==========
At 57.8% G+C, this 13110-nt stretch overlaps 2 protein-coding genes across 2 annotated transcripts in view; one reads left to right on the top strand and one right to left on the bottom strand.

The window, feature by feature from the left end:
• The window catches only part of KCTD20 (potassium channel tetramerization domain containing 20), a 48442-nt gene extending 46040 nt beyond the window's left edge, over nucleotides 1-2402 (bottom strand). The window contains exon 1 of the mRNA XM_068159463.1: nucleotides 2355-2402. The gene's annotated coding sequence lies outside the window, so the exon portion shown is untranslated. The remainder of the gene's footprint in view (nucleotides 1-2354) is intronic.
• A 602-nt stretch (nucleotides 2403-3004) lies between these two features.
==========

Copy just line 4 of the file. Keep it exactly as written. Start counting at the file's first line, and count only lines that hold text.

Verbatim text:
• A 602-nt stretch (nucleotides 2403-3004) lies between these two features.